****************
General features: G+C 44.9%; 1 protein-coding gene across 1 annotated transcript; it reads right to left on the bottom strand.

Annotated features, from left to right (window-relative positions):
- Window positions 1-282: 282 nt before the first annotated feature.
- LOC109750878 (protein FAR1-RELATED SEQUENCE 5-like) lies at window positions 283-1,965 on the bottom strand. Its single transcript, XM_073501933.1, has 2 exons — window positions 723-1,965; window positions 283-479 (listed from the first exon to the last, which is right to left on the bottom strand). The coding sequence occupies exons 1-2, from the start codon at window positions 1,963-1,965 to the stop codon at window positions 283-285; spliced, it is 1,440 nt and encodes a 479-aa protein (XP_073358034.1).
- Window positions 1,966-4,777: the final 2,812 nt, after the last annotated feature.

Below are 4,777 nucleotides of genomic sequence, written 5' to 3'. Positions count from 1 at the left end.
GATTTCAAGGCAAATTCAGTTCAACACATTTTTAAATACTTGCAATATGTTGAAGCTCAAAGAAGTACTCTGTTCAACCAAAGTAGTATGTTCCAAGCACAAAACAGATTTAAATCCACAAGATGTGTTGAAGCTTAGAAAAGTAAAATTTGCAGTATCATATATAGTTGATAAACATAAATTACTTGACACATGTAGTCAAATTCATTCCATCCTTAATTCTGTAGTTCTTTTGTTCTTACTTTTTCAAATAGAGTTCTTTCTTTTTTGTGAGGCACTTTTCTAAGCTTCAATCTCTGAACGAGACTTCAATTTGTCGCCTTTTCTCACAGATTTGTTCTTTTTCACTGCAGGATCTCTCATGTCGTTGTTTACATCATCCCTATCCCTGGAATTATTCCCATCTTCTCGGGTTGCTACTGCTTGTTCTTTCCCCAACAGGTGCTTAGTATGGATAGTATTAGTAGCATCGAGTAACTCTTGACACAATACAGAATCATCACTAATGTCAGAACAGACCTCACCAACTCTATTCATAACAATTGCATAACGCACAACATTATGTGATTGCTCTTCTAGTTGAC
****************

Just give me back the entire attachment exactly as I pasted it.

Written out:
General features: G+C 44.9%; 1 protein-coding gene across 1 annotated transcript; it reads right to left on the bottom strand.

Annotated features, from left to right (window-relative positions):
- Window positions 1-282: 282 nt before the first annotated feature.
- LOC109750878 (protein FAR1-RELATED SEQUENCE 5-like) lies at window positions 283-1,965 on the bottom strand. Its single transcript, XM_073501933.1, has 2 exons — window positions 723-1,965; window positions 283-479 (listed from the first exon to the last, which is right to left on the bottom strand). The coding sequence occupies exons 1-2, from the start codon at window positions 1,963-1,965 to the stop codon at window positions 283-285; spliced, it is 1,440 nt and encodes a 479-aa protein (XP_073358034.1).
- Window positions 1,966-4,777: the final 2,812 nt, after the last annotated feature.

Below are 4,777 nucleotides of genomic sequence, written 5' to 3'. Positions count from 1 at the left end.
GATTTCAAGGCAAATTCAGTTCAACACATTTTTAAATACTTGCAATATGTTGAAGCTCAAAGAAGTACTCTGTTCAACCAAAGTAGTATGTTCCAAGCACAAAACAGATTTAAATCCACAAGATGTGTTGAAGCTTAGAAAAGTAAAATTTGCAGTATCATATATAGTTGATAAACATAAATTACTTGACACATGTAGTCAAATTCATTCCATCCTTAATTCTGTAGTTCTTTTGTTCTTACTTTTTCAAATAGAGTTCTTTCTTTTTTGTGAGGCACTTTTCTAAGCTTCAATCTCTGAACGAGACTTCAATTTGTCGCCTTTTCTCACAGATTTGTTCTTTTTCACTGCAGGATCTCTCATGTCGTTGTTTACATCATCCCTATCCCTGGAATTATTCCCATCTTCTCGGGTTGCTACTGCTTGTTCTTTCCCCAACAGGTGCTTAGTATGGATAGTATTAGTAGCATCGAGTAACTCTTGACACAATACAGAATCATCACTAATGTCAGAACAGACCTCACCAACTCTATTCATAACAATTGCATAACGCACAACATTATGTGATTGCTCTTCTAGTTGAC